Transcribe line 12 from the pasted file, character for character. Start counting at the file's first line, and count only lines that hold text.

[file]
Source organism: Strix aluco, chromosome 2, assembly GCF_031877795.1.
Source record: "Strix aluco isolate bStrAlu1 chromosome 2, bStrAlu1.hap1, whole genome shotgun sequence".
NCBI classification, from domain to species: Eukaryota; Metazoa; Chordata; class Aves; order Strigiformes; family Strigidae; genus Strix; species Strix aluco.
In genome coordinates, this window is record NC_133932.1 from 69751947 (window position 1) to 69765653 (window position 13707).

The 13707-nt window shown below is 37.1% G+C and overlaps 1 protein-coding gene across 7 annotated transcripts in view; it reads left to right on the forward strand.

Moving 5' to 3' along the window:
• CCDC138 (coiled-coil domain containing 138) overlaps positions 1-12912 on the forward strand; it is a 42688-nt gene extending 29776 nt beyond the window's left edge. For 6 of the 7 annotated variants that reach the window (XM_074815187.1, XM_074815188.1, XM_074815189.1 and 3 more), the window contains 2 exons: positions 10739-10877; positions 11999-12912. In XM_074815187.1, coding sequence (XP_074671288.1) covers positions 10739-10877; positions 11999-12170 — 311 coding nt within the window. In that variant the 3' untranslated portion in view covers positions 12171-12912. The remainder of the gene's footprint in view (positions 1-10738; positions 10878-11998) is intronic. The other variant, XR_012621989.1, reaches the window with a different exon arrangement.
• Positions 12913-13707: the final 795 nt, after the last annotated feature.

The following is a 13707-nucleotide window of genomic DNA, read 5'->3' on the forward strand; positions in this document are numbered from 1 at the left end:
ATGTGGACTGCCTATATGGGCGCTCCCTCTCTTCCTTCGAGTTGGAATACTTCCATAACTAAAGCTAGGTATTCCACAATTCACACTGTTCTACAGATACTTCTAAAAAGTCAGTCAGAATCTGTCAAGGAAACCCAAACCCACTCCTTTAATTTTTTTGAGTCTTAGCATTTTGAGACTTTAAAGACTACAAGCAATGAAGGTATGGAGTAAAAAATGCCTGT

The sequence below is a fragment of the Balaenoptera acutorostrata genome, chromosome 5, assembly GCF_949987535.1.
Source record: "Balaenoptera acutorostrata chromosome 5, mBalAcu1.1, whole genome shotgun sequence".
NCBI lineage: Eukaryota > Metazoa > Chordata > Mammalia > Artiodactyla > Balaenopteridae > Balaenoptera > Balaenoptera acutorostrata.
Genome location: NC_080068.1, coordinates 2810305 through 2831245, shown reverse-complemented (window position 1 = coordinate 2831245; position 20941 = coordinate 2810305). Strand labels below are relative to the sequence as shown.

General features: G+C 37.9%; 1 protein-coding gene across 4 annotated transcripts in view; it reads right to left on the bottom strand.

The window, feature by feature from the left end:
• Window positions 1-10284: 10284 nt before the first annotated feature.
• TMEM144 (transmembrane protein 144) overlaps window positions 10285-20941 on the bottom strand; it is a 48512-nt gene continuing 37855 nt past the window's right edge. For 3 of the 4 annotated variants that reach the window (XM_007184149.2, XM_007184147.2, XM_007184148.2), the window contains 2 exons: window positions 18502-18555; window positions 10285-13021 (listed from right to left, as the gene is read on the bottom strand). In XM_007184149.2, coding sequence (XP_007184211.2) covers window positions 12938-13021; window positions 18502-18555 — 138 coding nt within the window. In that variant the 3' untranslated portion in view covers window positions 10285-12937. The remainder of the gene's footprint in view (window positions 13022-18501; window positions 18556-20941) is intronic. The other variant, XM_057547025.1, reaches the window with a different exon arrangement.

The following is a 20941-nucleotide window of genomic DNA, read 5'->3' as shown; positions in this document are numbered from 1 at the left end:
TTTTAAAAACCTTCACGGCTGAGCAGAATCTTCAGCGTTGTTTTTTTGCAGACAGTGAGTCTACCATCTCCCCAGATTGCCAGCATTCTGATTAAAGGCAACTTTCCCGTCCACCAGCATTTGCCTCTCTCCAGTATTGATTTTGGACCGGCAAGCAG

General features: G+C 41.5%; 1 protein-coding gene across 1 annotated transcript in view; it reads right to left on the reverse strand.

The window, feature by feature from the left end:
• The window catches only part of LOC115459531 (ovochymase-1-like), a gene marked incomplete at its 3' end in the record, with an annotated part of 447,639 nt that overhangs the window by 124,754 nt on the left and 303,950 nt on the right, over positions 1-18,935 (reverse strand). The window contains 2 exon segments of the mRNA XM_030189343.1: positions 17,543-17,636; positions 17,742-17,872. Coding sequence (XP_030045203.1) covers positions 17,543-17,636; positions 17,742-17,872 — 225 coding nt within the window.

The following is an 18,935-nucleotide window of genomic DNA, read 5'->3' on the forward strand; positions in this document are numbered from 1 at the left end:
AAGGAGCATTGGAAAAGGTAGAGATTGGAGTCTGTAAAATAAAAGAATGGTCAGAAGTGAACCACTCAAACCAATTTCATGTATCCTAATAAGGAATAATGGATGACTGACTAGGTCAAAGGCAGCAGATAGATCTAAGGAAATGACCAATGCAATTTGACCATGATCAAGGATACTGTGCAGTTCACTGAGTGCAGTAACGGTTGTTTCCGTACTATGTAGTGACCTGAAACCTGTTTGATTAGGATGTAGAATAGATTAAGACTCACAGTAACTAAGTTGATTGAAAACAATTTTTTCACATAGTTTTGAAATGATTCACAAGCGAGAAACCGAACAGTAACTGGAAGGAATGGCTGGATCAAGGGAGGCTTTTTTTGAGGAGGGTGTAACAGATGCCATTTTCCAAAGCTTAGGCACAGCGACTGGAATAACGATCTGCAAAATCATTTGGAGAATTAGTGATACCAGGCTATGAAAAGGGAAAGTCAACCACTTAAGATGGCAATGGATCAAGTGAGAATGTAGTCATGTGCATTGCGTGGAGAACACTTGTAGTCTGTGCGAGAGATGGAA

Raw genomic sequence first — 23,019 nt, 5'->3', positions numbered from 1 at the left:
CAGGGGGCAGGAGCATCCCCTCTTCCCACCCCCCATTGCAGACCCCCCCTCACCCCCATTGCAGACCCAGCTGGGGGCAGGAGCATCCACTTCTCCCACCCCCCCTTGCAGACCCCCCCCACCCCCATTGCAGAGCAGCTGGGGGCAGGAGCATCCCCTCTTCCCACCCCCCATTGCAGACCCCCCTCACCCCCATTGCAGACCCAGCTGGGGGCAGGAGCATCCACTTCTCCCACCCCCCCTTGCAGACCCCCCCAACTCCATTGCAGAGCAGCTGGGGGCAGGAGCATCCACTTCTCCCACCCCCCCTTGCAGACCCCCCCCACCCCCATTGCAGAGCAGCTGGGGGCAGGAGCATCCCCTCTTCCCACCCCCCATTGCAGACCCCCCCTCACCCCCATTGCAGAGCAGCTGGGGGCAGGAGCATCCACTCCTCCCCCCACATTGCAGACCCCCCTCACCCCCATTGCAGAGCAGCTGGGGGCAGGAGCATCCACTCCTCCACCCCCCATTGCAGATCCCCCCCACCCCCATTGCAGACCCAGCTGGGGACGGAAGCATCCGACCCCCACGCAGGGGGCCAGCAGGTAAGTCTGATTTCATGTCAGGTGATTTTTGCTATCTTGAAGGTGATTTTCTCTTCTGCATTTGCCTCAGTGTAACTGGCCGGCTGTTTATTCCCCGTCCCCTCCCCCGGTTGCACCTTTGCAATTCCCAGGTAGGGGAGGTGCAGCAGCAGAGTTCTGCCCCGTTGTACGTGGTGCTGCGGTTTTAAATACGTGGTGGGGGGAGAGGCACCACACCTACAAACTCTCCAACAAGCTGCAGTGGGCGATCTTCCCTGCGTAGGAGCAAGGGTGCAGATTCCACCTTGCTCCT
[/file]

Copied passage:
Source record: "Balaenoptera acutorostrata chromosome 5, mBalAcu1.1, whole genome shotgun sequence".